Chancery Depositions (PRO C24/239/46 depositions: Edw earl of Oxford v Roger and Rich Harlakenden)

6.5.1594 (Monday 6 May 1594)

document 17500005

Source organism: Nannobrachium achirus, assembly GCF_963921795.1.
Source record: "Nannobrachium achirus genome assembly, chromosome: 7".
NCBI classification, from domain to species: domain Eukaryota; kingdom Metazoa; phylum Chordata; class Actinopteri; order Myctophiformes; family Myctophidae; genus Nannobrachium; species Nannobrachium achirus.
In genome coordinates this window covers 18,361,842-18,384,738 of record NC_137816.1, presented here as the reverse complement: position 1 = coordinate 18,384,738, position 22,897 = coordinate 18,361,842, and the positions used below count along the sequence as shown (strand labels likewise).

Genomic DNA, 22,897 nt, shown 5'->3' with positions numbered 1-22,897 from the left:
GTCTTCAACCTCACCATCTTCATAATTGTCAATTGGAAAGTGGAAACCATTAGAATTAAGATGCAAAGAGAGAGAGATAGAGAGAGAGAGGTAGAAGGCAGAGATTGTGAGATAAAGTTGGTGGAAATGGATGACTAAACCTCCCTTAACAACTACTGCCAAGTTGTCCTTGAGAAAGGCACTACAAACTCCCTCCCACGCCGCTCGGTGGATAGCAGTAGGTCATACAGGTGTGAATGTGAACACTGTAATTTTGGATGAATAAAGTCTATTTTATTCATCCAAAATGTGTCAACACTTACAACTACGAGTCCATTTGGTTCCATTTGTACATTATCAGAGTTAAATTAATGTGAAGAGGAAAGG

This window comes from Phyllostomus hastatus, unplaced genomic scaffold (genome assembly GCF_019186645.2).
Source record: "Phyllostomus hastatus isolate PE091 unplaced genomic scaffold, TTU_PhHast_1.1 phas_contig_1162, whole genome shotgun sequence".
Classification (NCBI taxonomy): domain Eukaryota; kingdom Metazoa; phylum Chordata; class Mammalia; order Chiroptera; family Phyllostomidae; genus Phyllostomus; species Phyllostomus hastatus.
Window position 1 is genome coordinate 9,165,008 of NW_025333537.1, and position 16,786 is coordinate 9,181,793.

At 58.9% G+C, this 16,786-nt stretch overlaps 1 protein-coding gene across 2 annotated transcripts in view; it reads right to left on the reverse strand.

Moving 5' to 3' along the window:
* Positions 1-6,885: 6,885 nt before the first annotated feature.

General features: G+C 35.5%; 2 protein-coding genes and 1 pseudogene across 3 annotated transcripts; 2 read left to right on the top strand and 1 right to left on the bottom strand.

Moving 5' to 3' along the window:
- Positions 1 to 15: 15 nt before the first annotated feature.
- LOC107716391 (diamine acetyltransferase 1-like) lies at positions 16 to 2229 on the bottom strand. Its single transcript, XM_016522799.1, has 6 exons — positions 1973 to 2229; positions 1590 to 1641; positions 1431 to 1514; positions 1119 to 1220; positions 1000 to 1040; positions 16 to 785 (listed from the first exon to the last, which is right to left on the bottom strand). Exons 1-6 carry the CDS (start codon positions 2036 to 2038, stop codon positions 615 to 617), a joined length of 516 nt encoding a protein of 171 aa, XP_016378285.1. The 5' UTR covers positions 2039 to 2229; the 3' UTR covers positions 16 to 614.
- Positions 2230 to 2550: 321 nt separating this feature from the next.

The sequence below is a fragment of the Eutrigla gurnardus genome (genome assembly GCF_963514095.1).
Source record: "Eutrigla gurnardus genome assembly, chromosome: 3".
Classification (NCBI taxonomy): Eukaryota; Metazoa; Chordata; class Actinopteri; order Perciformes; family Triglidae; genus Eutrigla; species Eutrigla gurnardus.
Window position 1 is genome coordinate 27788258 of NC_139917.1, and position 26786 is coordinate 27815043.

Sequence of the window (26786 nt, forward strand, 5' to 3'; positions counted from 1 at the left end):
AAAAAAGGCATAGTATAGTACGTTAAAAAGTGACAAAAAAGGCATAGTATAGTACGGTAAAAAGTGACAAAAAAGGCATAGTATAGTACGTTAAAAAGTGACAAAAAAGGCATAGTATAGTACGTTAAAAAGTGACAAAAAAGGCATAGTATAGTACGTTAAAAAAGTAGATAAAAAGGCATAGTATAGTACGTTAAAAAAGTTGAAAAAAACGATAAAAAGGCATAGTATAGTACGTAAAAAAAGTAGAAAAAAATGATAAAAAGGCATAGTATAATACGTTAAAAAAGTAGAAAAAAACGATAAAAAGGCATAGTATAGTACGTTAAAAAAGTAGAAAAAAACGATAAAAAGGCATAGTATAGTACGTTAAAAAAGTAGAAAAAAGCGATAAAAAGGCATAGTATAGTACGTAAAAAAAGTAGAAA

six seven eight nine ten and eleven interrogatories this examinant saith that about .2.34Eliz1 the said Jn Drawater told this examinant that the said Roger Harlakenden had dealt ill with him and had broken his faithful promises which was that when the said Roger had authority from the said complainant to sell the said lands that he the said Roger the defendant would neither buy for himself or sell any part thereof without the said Jn Drawater's consent and agreement to the intent that they join together to buy the whole for their own gain and that the said Roger without the consent or privity of the said Jn Drawater had secretly got past to the said Rich Harlakenden in fee from the said complainant by deed enrolled the most part of the said premises for a little or nothing and to prevent that the said complainant should not be cosined or defeated of his lands for trifles the said Drawater advised this examinant to inform the right honourable the lord treasurer of England thereof and to move his lordship to stay the passage of the reversion by her majesty of so much as was contained in the said conveyance made to the said Rich Harlakenden defendant whereupon this examinant being aside and at that time a counsel with the parties sent for the said Felton and the defendant Roger to come to this deponent's house then in Blackfriars London and the said Felton who came the next morning accordingly whereupon this examinant then speaking to the said Felton and Roger the defendant severally after told them that whereas he the said Roger Harlakenden had authority and was put in trust to sell off parcel of the said complainant's lands to the best value he the said defendant contrary to the trust in him reposed by the parties had by confederacy between him and the said Felton procured the most part of the said lands secretly to be conveyed to Rich Harlakenden son of the said Roger without the advice of any of the complainant's counsel and without any due or valuable consideration and thereupon this examinant told the said Felton and Roger Harlakenden the defendant in secret that he this examinant would inform the said lord treasurer thereof and move his honour on the plaintiff's part and behalf to stay the passing of the reversion that so much that the said lands and hereditaments as were conveyed to the said Rich Harlakenden whereunto the said defendant Roger then made this or the like soever viz that he had disbursed some money to serve the complainant and had for his assurance and conveyance made that certain lands (torn) his son Rich by the said complainant which quoth the said Roger to this examinant were done of purpose to draw others on to be the more willing to buy the said complainant's lands (torn) further adding that he the said Roger would give the right value that the said lands after the reversion were gotten from her majesty or that otherwise upon payment of such monies unto him the said defendant Roger as he had disbursed to the plaintiff he the said Roger would cause the said lands so assured to his son Rich to be reassured to the said complainant and his heirs the said defendant Roger having some reasonable consideration made him for the service# that in the said manner according to the time and this like did the said Felton oftentimes affect to this examinant by reason that with speeches this examinant did forbear to inform or move the said lord treasurer for the staying of there passing of the said reversion and this examinant further saith that the said reversion as he best remembreth was not passed in six weeks after the said speeches were used and had with the said defendant Roger and the said Felton and more etc Thos Hampton